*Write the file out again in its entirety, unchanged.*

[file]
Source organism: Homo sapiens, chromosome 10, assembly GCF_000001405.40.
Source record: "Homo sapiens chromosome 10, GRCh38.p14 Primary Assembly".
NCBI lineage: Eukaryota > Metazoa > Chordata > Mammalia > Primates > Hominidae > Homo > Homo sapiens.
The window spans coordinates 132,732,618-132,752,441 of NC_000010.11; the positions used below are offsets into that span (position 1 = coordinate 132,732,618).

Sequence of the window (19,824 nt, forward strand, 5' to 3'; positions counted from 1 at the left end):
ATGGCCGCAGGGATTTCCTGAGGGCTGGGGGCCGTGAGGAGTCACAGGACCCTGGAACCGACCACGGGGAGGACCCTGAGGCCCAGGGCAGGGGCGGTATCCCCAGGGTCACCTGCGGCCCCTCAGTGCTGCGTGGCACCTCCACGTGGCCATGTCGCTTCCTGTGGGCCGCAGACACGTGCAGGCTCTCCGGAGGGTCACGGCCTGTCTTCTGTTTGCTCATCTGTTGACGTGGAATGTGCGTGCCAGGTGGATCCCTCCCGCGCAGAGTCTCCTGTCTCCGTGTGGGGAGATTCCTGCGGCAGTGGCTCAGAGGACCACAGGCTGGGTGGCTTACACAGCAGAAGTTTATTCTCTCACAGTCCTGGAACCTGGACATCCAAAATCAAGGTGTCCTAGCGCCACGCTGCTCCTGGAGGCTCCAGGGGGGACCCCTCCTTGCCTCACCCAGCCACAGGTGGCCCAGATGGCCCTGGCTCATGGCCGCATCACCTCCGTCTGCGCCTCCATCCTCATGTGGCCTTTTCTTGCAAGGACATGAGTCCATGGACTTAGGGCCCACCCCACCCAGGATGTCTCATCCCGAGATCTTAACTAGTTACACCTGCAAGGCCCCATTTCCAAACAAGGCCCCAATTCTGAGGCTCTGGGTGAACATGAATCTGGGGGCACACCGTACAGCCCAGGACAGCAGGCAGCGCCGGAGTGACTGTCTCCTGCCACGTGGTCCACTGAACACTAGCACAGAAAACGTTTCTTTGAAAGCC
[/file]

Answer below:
Source organism: Homo sapiens, chromosome 10, assembly GCF_000001405.40.
Source record: "Homo sapiens chromosome 10, GRCh38.p14 Primary Assembly".
NCBI lineage: Eukaryota > Metazoa > Chordata > Mammalia > Primates > Hominidae > Homo > Homo sapiens.
The window spans coordinates 132,732,618-132,752,441 of NC_000010.11; the positions used below are offsets into that span (position 1 = coordinate 132,732,618).

Sequence of the window (19,824 nt, forward strand, 5' to 3'; positions counted from 1 at the left end):
ATGGCCGCAGGGATTTCCTGAGGGCTGGGGGCCGTGAGGAGTCACAGGACCCTGGAACCGACCACGGGGAGGACCCTGAGGCCCAGGGCAGGGGCGGTATCCCCAGGGTCACCTGCGGCCCCTCAGTGCTGCGTGGCACCTCCACGTGGCCATGTCGCTTCCTGTGGGCCGCAGACACGTGCAGGCTCTCCGGAGGGTCACGGCCTGTCTTCTGTTTGCTCATCTGTTGACGTGGAATGTGCGTGCCAGGTGGATCCCTCCCGCGCAGAGTCTCCTGTCTCCGTGTGGGGAGATTCCTGCGGCAGTGGCTCAGAGGACCACAGGCTGGGTGGCTTACACAGCAGAAGTTTATTCTCTCACAGTCCTGGAACCTGGACATCCAAAATCAAGGTGTCCTAGCGCCACGCTGCTCCTGGAGGCTCCAGGGGGGACCCCTCCTTGCCTCACCCAGCCACAGGTGGCCCAGATGGCCCTGGCTCATGGCCGCATCACCTCCGTCTGCGCCTCCATCCTCATGTGGCCTTTTCTTGCAAGGACATGAGTCCATGGACTTAGGGCCCACCCCACCCAGGATGTCTCATCCCGAGATCTTAACTAGTTACACCTGCAAGGCCCCATTTCCAAACAAGGCCCCAATTCTGAGGCTCTGGGTGAACATGAATCTGGGGGCACACCGTACAGCCCAGGACAGCAGGCAGCGCCGGAGTGACTGTCTCCTGCCACGTGGTCCACTGAACACTAGCACAGAAAACGTTTCTTTGAAAGCC